Originally Posted at There’s Research On That!
If you like Halloween, you know that witches are a popular costume choice and decoration this time of year. But the history of witches involves much more than bubbling cauldrons and flying broomsticks. Social science shows us that witchcraft has a long history of empowering marginalized groups, like women and sexual minorities, who question more traditional religious practices.
While popular images of witches often focus on magic spells, brooms, and pointed hats, witchcraft and other forms of neo-paganism have historically been used by women to push back against male-dominated religions. More traditional, hierarchical interpretations of religions like Christianity and Islam often place women in a subordinate role to men, and research finds that many women are drawn to witchcraft and other alternative spiritualities because they emphasize female empowerment, embodied rituals, and sexual freedom.
- T.M. Luhrmann. 1989. Persuasions of the Witch’s Craft: Ritual Magic in Contemporary England. Harvard University Press.
- Kristin Aune. 2015. “Feminist Spirituality as Lived Religion: How UK Feminists Forge Religio-spiritual Lives.” Gender & Society 29(1): 122-145.
- Cynthia Eller. 1993. Living in the Lap of the Goddess: The Feminist Spirituality Movement in America. New York: Crossroad.
People who practice witchcraft and neo-paganism typically see sexuality and gender as key sites for social transformation and personal healing, pushing back against the Christian idea that sex and bodies are sinful. Since neo-paganism values sexual freedom and sexual diversity, LGBTQ folks and people practicing polyamory often feel a sense of belonging that they don’t find in other religious spaces.
- Sarah M. Pike. 2006. New Age and Neo-Pagan Religions in America. Columbia University Press.
- Helen Berger, Evan Leach, and Leigh Shaffer. 2003. Voices from the Pagan Census: A National Survey of Witches and Neo-Pagans in the United States. University of South Carolina Press.
- Helen Berger, ed. 2005. Witchcraft and Magic: Contemporary North America. University of Pennsylvania Press.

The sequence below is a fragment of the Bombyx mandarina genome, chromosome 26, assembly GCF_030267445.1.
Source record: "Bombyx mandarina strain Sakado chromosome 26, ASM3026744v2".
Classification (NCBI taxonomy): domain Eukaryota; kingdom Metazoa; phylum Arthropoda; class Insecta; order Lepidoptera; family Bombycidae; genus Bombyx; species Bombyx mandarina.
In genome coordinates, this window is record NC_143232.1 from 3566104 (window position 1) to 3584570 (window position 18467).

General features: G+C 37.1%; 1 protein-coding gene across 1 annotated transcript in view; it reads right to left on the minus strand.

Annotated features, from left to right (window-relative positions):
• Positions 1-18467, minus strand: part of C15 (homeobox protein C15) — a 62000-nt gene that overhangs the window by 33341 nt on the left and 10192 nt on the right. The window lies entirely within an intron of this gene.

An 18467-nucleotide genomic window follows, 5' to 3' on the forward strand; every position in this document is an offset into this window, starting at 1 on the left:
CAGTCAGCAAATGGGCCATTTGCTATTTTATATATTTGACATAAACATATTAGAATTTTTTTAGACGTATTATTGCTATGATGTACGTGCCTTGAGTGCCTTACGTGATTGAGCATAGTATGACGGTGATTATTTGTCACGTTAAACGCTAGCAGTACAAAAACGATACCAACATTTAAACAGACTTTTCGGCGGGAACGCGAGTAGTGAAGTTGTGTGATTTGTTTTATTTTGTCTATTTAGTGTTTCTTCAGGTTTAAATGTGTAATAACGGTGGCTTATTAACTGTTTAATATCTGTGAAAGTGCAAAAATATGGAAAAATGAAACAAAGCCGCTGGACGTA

This has also been true for young adults. In general, young adults practice religion and spirituality differently than do older generations. For example, millennials are the least likely to participate in traditional religious institutions or identify with one single religious belief system, but many still desire some combination of spirituality and community. The increase in portrayals of witchcraft and other neo-pagan religions in popular media has exposed younger generations to these communities, and research finds that teens are more often drawn to these alternative spiritual practices as a means of self-discovery and community, rather than the promise of magical powers.
- Helen Berger and Douglas Ezzy. 2007. Teenage Witches: Magical Youth and the Search for the Self. Rutgers University Press.
- Lisa Pearce and Melinda Lundquist Denton. 2011. A Faith of Their Own: Stability and Change in the Religiosity of America’s Adolescents. Oxford University Press.
- Richard Flory and Donald Miller. 2007. “The Embodied Spirituality of the Post-Boomer Generations,” in A Sociology of Spirituality, edited by Kieran Flanagan and Peter C. Jupp. Ashgate Publishing.
Allison Nobles is a PhD candidate in sociology at the University of Minnesota and a member of The Society Pages’ graduate editorial board. Her research primarily focuses on sexuality and gender, and their intersections with race, immigration, and law.
Jacqui Frost is a PhD candidate in sociology at the University of Minnesota and the managing editor at The Society Pages. Her research interests include non-religion and religion, culture, and civic engagement.